The various tax compliance and e-invoicing models
Around the world, there are plenty of mandatory tax compliance and electronic invoicing (e-invoicing) variations. Each country has different jurisdictions which affect the rules, formats and taxpayer requirements. However, the current regulations can be grouped into five models which detail the role of the buyer, supplier, the tax authority and software providers.
The interoperability model can be seen as the most flexible model from a business perspective. The model provides businesses with the freedom to choose their software provider and to exchange various document types as part of the supply chain process.
The most common example of an interoperability model in practice is Peppol.
Peppol allows businesses from all over the world to voluntarily connect and exchange electronic documents. Peppol is a decentralised exchange of documents with no connection to tax authorities. Businesses wishing to exchange documents simply connect to one system using their software provider’s access point, without a government or tax authority applying their own variation of formats or regulations.
However, the use of Peppol is no longer just on a voluntary basis. Tax authorities are now mandating the use of Peppol to exchange business-to-government (B2G) electronic invoices. As there is an EU directive to encourage the use of B2G e-invoices, many tax authorities have chosen to take advantage and apply their own regulations. Such mandatory use can be seen in Europe as well as Australia and Singapore.
Real-time Reporting Model
The real-time reporting model is the first model that connects with the tax authority.
Tax authorities in Spain and Hungary first introduced this model to have visibility of real-time invoice data. Within this model, the supplier’s software provider must send a subset of the invoice data to the tax authority once an invoice has been generated. The tax authority receives the information they need, but the process does not encourage businesses to evolve and reap the benefits of a full e-invoicing solution. Suppliers do not need to send an electronic invoice to their buyers. This can still be carried out in paper or PDF format.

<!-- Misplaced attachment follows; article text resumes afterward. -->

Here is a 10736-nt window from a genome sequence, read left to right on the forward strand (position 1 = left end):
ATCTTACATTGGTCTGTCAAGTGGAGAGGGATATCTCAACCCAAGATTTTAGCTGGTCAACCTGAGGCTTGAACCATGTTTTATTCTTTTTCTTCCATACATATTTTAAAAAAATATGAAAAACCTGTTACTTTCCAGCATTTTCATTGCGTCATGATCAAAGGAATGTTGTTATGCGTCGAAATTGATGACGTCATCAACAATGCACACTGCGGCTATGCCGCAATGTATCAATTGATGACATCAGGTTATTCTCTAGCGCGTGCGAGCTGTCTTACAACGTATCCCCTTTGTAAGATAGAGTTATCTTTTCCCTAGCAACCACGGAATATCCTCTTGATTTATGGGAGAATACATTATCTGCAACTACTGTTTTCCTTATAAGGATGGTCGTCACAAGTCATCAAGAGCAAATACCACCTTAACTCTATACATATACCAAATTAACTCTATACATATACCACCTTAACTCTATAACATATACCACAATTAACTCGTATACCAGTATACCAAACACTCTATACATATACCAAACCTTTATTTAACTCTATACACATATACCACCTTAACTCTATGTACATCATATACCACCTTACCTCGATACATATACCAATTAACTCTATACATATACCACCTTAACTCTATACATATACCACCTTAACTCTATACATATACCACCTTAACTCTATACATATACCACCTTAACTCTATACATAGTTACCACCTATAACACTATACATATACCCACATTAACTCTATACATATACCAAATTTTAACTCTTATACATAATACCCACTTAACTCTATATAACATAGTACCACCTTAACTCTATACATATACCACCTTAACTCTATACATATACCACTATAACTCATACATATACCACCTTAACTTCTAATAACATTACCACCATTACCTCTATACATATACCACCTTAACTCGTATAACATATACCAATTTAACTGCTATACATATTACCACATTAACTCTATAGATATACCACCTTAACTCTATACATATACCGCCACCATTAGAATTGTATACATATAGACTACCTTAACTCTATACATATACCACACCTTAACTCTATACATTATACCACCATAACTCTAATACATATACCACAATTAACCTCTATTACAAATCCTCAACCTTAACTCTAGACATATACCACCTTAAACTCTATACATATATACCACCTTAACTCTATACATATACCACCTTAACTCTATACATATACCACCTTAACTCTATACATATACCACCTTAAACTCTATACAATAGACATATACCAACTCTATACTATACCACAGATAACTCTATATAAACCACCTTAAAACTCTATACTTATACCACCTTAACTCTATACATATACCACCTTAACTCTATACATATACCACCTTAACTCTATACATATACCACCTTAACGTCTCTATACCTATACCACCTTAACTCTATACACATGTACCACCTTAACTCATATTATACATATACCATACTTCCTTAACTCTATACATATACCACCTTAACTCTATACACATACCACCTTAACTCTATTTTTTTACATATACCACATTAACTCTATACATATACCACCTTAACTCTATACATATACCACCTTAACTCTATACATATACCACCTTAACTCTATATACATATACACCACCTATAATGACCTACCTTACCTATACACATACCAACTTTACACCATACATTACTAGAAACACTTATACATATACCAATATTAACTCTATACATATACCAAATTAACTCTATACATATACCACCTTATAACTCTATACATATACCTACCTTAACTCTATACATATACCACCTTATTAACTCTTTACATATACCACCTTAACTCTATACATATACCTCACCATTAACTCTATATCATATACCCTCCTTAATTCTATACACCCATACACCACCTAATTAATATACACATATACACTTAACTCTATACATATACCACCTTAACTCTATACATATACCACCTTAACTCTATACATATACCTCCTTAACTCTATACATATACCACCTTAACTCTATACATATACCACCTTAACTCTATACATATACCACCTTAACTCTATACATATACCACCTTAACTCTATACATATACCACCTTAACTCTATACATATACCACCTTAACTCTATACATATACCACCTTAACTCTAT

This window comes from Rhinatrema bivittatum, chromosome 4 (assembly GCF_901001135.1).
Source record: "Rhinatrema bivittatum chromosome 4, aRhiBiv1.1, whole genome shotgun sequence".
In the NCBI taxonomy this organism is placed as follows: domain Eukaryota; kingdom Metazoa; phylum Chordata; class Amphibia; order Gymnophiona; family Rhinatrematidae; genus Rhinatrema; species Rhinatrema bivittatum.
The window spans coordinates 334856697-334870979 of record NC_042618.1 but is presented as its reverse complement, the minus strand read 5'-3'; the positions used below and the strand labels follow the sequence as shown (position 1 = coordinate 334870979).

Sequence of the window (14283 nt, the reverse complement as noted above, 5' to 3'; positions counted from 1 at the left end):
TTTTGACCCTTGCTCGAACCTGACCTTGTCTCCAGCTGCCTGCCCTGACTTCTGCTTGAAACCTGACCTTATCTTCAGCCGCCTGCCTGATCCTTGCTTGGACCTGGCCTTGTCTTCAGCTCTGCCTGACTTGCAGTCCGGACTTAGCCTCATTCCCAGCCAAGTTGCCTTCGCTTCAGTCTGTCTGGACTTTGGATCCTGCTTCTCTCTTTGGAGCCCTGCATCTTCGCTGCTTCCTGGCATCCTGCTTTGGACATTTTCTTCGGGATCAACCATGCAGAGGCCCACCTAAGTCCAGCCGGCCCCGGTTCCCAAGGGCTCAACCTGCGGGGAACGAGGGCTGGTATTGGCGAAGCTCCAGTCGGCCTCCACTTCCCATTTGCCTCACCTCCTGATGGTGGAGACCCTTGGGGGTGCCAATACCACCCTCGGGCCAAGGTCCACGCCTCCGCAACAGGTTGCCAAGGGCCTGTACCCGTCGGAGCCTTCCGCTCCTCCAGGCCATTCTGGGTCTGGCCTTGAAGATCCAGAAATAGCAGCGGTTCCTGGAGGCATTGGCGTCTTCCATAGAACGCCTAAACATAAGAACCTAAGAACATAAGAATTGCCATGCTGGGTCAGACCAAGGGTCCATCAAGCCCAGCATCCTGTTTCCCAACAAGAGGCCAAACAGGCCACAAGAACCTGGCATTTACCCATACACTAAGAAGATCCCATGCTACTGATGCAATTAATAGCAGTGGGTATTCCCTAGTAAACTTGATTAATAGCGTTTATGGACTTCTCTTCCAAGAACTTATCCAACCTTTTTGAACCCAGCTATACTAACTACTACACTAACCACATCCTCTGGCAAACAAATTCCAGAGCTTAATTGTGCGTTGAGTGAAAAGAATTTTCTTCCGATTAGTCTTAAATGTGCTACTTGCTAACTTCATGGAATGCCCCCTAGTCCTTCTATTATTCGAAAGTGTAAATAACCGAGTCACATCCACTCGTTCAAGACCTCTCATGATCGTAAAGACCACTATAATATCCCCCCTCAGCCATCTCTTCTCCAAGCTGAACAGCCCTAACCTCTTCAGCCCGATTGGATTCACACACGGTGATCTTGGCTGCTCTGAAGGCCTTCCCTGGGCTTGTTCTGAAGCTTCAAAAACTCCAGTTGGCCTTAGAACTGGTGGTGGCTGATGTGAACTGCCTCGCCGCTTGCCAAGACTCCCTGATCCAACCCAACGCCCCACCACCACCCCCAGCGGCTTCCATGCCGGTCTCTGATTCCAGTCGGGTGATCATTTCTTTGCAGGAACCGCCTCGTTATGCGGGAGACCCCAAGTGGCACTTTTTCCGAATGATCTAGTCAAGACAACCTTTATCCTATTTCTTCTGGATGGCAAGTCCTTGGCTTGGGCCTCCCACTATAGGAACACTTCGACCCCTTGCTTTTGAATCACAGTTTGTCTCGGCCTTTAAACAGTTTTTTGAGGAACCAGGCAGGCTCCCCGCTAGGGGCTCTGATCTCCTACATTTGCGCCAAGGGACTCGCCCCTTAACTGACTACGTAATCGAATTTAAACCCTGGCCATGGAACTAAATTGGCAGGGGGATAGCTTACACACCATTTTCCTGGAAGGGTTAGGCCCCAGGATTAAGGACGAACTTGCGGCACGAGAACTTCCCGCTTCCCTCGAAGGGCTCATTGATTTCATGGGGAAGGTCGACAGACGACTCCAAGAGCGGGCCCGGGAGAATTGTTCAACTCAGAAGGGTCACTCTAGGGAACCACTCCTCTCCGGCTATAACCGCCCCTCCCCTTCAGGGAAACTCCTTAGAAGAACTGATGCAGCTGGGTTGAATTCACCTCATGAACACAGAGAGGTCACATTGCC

Certain countries who have the real-time reporting model in place are starting to evolve how the model works to the business’ advantage.
In Hungary, there is an option for the invoice created for the tax authority to become the legally accepted electronic invoice. Businesses were already sending the invoice information to the tax authority, therefore why couldn’t the tax authority not carry out the transmission step? The tax authority now makes the invoice available to the buyer, creating a more efficient business process, while still providing the tax authority the real-time invoice information they need.
Continuous Transaction Control (CTC) Model
The CTC model is the original blueprint for the mandatory clearance models around the globe. Many countries have taken the blueprint and made it their own. Countries such as Chile, Mexico, Brazil are some of the earliest adopters.
The CTC model requires the transmission and clearance (validation) of an invoice by the tax authorities before or after any goods or services can be delivered. This works in the following way:
- The supplier generates a valid fiscal invoice in a structured format. The structure and format is determined by each tax authority.